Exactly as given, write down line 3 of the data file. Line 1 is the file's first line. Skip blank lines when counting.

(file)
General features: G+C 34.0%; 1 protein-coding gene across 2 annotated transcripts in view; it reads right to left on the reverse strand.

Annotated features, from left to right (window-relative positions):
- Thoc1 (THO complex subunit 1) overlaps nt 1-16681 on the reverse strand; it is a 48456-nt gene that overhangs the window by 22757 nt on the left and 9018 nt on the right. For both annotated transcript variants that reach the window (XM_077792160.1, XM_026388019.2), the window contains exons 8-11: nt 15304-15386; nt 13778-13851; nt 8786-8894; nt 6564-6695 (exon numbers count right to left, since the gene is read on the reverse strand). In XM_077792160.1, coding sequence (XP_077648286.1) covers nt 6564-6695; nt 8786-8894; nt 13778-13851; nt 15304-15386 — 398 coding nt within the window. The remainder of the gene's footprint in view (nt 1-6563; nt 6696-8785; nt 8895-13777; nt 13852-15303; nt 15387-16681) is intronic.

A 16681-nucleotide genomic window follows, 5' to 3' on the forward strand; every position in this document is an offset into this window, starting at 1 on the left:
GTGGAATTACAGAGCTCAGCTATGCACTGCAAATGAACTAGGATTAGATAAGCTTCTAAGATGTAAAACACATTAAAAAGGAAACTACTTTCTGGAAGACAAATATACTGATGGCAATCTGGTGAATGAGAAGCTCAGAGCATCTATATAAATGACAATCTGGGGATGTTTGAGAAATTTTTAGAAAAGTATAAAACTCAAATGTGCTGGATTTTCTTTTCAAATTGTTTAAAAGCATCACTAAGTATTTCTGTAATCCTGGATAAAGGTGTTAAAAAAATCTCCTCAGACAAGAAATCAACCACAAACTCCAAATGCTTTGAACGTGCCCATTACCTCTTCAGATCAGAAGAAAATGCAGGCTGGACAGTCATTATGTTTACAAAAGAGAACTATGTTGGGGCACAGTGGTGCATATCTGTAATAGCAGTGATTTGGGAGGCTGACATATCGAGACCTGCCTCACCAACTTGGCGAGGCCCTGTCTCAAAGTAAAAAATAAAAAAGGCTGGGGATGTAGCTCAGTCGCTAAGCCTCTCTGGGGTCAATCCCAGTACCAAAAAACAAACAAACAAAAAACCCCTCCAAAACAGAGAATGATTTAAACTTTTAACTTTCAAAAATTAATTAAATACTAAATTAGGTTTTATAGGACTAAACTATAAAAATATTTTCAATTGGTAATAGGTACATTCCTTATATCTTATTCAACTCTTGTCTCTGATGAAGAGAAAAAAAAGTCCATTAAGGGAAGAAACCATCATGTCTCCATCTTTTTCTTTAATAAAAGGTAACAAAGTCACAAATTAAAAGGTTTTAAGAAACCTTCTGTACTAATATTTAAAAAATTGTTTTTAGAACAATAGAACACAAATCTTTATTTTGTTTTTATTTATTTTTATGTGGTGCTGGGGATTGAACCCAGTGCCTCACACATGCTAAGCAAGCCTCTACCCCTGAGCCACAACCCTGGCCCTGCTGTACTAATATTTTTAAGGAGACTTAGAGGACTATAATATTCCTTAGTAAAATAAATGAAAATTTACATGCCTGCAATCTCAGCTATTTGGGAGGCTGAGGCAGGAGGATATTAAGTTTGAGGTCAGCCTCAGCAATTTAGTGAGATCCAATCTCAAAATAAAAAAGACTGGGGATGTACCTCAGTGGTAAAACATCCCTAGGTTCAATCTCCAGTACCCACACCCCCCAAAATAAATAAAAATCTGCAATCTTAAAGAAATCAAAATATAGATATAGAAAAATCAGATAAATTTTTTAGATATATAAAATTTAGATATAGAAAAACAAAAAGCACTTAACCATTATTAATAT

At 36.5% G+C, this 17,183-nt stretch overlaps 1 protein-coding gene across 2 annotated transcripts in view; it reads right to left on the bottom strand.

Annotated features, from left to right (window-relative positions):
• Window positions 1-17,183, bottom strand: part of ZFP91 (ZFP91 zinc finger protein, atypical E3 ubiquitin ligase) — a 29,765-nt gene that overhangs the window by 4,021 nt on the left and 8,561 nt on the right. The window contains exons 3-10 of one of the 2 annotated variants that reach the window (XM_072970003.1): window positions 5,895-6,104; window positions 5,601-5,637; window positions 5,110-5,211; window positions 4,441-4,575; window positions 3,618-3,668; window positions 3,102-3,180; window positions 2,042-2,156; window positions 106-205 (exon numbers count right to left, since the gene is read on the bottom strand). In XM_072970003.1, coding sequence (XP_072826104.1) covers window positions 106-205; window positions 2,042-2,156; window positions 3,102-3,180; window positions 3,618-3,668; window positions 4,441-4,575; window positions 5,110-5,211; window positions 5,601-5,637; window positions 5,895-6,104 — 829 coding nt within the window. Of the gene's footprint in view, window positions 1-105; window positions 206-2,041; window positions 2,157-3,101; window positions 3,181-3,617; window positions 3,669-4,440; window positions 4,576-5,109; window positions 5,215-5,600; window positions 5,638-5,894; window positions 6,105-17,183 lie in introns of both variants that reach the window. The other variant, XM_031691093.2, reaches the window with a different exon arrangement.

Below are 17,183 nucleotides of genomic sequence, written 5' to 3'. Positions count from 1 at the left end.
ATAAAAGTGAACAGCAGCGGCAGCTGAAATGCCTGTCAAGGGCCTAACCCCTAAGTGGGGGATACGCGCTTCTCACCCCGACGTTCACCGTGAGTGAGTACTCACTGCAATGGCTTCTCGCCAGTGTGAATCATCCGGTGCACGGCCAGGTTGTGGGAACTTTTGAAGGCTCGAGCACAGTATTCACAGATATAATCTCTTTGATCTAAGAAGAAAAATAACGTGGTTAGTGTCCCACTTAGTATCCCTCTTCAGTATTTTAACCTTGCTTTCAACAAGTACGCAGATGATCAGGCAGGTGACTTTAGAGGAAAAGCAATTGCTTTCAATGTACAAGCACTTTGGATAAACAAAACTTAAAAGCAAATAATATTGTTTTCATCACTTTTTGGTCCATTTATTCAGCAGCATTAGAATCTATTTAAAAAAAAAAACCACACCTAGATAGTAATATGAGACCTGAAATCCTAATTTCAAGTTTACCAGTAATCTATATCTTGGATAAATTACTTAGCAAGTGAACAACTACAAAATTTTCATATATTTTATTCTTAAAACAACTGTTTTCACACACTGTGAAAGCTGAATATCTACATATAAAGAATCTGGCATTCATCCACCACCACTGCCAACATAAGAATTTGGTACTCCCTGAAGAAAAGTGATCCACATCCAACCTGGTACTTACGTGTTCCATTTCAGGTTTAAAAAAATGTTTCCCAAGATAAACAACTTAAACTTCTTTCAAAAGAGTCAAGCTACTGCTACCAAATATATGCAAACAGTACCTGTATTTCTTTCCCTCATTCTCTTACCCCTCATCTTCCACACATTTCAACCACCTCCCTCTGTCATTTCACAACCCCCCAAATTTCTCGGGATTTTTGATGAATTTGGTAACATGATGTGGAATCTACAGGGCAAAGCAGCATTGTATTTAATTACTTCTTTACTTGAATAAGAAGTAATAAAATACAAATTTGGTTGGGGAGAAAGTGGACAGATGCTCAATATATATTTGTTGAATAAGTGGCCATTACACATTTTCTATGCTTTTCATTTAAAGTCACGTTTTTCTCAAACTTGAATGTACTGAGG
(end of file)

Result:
- Thoc1 (THO complex subunit 1) overlaps nt 1-16681 on the reverse strand; it is a 48456-nt gene that overhangs the window by 22757 nt on the left and 9018 nt on the right. For both annotated transcript variants that reach the window (XM_077792160.1, XM_026388019.2), the window contains exons 8-11: nt 15304-15386; nt 13778-13851; nt 8786-8894; nt 6564-6695 (exon numbers count right to left, since the gene is read on the reverse strand). In XM_077792160.1, coding sequence (XP_077648286.1) covers nt 6564-6695; nt 8786-8894; nt 13778-13851; nt 15304-15386 — 398 coding nt within the window. The remainder of the gene's footprint in view (nt 1-6563; nt 6696-8785; nt 8895-13777; nt 13852-15303; nt 15387-16681) is intronic.